Yesterday, the Administration and the Democratic leadership made a deal to inject stringent and enforceable labor standards into bilateral agreements with Peru and Panama, which have been signed but need to be ratified by Congress.
Orchestrated by US labor unions the inclusion of more extensive labor mandates was pushed by chairman and ranking members of key House and Senate Committees — House Ways and Means and the Senate Finance Committees.
U.S. Trade Representative Susan Schwab, who helped broker the deal for the Administration, said that the agreement represents “a bipartisan consensus on trade” and is a “new trade policy template” in a statement on the USTR website:
Today we have seized an historic opportunity to restore the bipartisan consensus on trade with a clear and reasonable path forward for congressional consideration of Free Trade Agreements with Peru, Colombia, Panama and Korea. The new trade policy template also opens the way for bipartisan work on Trade Promotion Authority. This will ensure the creation of new economic opportunities for American farmers, ranchers, manufacturers, service providers, more choices for consumers, and help guarantee that the benefits of trade extend to all people.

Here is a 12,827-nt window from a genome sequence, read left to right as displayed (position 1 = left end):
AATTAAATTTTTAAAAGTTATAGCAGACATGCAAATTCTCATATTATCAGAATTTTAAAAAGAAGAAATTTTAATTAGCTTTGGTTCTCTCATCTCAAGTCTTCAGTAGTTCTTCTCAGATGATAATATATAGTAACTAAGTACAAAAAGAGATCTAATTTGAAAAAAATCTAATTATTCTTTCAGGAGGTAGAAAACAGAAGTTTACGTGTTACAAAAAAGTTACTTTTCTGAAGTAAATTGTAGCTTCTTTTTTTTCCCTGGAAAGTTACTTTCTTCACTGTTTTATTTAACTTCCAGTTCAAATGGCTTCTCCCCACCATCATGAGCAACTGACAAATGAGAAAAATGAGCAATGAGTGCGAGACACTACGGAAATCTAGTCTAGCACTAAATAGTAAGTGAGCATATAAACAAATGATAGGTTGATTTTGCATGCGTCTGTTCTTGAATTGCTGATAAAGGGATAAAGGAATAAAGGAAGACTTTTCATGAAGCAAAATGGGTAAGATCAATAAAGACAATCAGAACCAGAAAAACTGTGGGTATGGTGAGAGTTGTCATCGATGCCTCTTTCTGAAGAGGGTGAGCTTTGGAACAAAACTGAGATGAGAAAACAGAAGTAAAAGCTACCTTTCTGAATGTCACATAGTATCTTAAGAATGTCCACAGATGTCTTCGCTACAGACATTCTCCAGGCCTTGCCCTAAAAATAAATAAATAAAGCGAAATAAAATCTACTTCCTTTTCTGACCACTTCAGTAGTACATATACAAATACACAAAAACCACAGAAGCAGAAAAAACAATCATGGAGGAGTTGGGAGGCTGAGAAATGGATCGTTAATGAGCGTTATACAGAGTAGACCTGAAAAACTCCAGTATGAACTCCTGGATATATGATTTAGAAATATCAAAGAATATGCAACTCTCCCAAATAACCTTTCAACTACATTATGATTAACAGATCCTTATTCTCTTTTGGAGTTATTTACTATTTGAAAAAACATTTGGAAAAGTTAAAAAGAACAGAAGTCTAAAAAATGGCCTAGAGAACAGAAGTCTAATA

It’s expected that more stringent environmental mandates will be part of the new deal as well. Meanwhile, the trade pact with Colombia is likely to languish; the AFL-CIO’s legislative policy director was quoted as saying that “she could envision no scenario that would win labor’s approval for a trade deal with Colombia.”
Free trade takes another blow from special interests. Review what labor and environmental activists already have inserted in previous FTAs and CEI comments and analysis on those.